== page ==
The twin crises of nature loss and climate change are inextricably linked. For too long, however, biodiversity loss and climate change have been discussed and dealt with in siloes, even by independent international frameworks of the UN Convention on Biological Diversity and the UN Framework Convention on Climate Change. However, we may be at an important turning point.
For the first time, intergovernmental scientific bodies for each global challenge, the Intergovernmental Panel on Climate Change (IPCC) and the Intergovernmental Science-Policy Platform on Biodiversity and Ecosystem Services (IPBES) have worked together on a report, the result of a co-sponsored workshop of 50 climate and biodiversity experts. The report finds that we can either solve both crises or solve neither.
Why does addressing nature loss matter?
Human activity such as agriculture and mining lead to direct impacts on our land, air and wildlife. These impacts all contribute to climate change and biodiversity loss. As these crises worsen, they reinforce one another.
For example, changes in temperature or rainfall due to a changing climate can cause loss of habitats and deplete ecosystems of their sustenance. Related biodiversity loss then can reduce nature’s ability to store carbon, thus exacerbating climate change. Both of these are not only problems for the environment, but have grave consequences on human wellbeing and livelihoods, particularly relating to public health and food security.
If we continue to address climate change and biodiversity loss separately, we will continue to take one step forward and two steps back. For example, quick fixes for storing carbon such as planting non-native trees can promote monoculture plantations that run the risk of eradicating biodiversity and ecosystem services, which could have damaging (and expensive) repercussions on livelihoods and our health.
What's the solution?
The good news is that solutions that reduce such trade-offs exist. To halt climate change and biodiversity loss, we need to combine emission reduction interventions with those that allow nature to flourish, such as Nature-based Solutions (NbS). For example, when transforming land for renewable energy, an integrated approach would include grazing and cropping around solar panels, simultaneously providing benefits to pollinators and other wildlife, while producing food and clean energy.
Other win-win scenarios highlighted in the report include halting deforestation in biodiversity hotspots and carbon-rich ecosystems such as rainforests, peatlands and mangroves. According to the report, we use more than 50 percent of all land on Earth for food and timber production. Therefore, transitioning to net zero, nature-positive practices in the agriculture and forestry sectors also would provide significant co-benefits for climate, nature and people.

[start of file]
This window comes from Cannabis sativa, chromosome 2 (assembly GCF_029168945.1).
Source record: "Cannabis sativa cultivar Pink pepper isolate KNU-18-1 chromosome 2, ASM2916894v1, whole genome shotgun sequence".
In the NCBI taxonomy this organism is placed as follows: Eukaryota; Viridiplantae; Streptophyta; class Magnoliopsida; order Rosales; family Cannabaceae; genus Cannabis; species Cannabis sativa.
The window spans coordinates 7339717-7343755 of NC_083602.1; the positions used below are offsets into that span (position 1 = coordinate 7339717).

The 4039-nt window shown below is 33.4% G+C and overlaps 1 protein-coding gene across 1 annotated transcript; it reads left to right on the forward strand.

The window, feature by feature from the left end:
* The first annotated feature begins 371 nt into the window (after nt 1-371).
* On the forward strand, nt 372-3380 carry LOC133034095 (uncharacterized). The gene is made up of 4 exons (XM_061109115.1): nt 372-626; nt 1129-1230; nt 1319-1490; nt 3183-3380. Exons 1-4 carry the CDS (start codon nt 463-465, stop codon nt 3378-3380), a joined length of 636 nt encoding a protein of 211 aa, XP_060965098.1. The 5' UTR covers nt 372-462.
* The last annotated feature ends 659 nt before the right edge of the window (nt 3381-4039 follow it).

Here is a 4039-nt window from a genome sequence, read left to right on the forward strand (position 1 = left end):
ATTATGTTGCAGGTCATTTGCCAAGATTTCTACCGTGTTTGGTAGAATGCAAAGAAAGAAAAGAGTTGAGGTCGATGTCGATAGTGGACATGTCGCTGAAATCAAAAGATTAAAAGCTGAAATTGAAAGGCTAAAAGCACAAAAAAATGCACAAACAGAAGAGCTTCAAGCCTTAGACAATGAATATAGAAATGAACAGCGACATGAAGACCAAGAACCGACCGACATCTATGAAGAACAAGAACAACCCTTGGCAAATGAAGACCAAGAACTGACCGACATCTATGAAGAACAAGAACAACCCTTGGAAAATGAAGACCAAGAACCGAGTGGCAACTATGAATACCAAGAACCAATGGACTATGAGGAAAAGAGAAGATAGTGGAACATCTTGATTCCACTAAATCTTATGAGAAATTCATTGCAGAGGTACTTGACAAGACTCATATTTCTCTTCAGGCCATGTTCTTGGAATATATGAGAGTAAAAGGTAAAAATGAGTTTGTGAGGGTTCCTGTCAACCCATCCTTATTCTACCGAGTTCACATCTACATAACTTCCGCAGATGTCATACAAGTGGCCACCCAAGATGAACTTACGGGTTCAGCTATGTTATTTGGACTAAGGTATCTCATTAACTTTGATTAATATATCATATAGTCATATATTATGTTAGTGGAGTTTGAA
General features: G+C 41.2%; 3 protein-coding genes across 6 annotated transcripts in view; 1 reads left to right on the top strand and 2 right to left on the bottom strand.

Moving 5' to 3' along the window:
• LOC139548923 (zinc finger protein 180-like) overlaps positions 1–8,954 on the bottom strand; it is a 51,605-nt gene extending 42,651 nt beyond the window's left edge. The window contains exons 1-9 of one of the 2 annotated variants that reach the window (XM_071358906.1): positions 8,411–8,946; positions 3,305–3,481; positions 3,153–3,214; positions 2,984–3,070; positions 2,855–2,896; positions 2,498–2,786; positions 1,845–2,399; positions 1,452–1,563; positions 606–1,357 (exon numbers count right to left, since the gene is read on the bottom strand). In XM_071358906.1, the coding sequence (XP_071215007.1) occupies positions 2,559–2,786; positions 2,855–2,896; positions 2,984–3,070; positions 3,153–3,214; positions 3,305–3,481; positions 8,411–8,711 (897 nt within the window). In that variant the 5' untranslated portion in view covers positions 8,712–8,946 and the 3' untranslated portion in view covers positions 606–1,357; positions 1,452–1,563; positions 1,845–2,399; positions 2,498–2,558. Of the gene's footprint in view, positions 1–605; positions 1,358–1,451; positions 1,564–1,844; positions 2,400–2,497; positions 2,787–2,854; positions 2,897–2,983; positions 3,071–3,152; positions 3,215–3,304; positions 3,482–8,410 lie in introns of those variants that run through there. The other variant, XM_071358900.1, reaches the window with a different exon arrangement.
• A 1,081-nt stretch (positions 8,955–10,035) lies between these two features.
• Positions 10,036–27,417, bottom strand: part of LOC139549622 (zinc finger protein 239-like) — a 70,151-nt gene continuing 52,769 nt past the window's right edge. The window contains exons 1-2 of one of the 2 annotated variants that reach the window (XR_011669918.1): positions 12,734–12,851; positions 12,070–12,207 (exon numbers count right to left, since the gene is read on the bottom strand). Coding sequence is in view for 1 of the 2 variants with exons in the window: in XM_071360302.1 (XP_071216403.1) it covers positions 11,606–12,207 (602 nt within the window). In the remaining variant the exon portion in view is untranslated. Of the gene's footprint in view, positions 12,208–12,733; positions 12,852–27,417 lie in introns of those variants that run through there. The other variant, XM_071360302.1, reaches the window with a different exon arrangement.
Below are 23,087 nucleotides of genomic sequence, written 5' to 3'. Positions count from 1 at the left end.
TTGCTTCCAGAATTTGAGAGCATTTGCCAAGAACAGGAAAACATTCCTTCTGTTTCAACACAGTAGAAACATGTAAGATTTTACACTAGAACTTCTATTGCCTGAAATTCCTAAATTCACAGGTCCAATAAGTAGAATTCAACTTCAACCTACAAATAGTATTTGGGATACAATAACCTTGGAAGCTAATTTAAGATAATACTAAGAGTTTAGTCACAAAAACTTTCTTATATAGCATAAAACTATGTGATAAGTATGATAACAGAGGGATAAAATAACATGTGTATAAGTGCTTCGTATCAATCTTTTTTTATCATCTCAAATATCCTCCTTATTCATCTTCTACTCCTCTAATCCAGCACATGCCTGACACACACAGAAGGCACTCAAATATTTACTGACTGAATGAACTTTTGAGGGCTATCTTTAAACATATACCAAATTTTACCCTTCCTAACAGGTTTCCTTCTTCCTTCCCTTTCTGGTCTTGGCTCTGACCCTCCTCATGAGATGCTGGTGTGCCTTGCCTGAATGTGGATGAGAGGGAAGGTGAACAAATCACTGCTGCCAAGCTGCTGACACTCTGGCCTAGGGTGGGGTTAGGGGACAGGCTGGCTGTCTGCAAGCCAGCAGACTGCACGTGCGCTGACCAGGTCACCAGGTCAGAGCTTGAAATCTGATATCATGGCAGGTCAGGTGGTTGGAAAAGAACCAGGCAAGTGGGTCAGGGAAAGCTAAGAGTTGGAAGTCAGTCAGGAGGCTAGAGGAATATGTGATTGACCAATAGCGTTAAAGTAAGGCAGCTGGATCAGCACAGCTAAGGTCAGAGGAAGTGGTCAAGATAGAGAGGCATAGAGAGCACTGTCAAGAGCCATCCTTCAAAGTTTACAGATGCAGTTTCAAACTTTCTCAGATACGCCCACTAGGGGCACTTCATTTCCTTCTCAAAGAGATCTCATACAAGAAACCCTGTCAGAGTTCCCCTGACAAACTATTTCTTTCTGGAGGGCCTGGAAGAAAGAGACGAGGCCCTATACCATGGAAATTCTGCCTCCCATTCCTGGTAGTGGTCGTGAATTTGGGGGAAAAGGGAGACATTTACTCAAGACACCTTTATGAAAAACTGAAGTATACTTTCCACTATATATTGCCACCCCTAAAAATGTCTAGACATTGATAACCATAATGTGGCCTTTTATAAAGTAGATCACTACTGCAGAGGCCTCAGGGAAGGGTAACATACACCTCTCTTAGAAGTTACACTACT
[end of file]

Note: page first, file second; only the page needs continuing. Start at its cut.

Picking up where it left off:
NbS can help both reduce emissions and increase our resilience to unavoidable future shocks. NbS could provide 37 percent of CO2 mitigation needed by 2030 to maintain global warming within 35.6 degrees Fahrenheit, and at a lower cost than other options. Marine and terrestrial ecosystems are the only carbon sinks we have and have the capacity to absorb the equivalent of some 60 percent of global man-made emissions, with the potential to do even more. Equally, wetlands and forests can secure water supplies during droughts, trees can help to cool down cities during heatwaves and mangroves can protect against coastal floods.
Research shows that investing in nature could provide 395 million jobs by 2030, and the COVID-19 pandemic has provided us with an unprecedented opportunity to reset humanity’s relationship with the environment. The decisions citizens, business and governments take in the near future will shape the world for decades to come. Recovery packages should be combined with strong actions including removing harmful subsidies that do not serve the public good and supporting people with the necessary training and reskilling in green jobs. A recent study found that every $1 spent by both the public and private sectors on addressing climate change and biodiversity loss can generate up to $7 worth of return.
The World Economic Forum is committed to strengthening the link between the climate and nature agendas. Its community of Champions for Nature is promoting an integrated land and oceans management to deliver a resilient economy and equitable society. The Forum’s Nature Action Agenda also recently launched two initiatives that are promoting net-zero, nature-positive transformations in the urban and food systems, which are top drivers of GHG Emissions and Biodiversity Loss: 100 Million Farmers and BiodiverCities by 2030.
If we continue to address climate change and biodiversity loss separately, we will continue to take 1 step forward and 2 steps back.
Nature is an important ally in the fight against climate change, and addressing nature loss together with climate change offers wide benefits for businesses and jobs as we face further environmental, economic and health shocks. Net-zero, nature-positive economies not only would reduce the likelihood of future pandemics but also safeguard against future crises.
Awareness of the dangers of climate change has never been higher, and since the start of the pandemic, which found people locked up indoors, people have yearned for and connected with nature as never before. Let us not forget these lessons and ensure that we urgently opt for solutions to global challenges that learn from the complex harmony of the natural world, rather than simplifying it to unsustainable outcomes. While the integration of climate change and nature in policymaking and business strategy is not where it should be, the message is clear: The longevity of our societies and economies depends on it.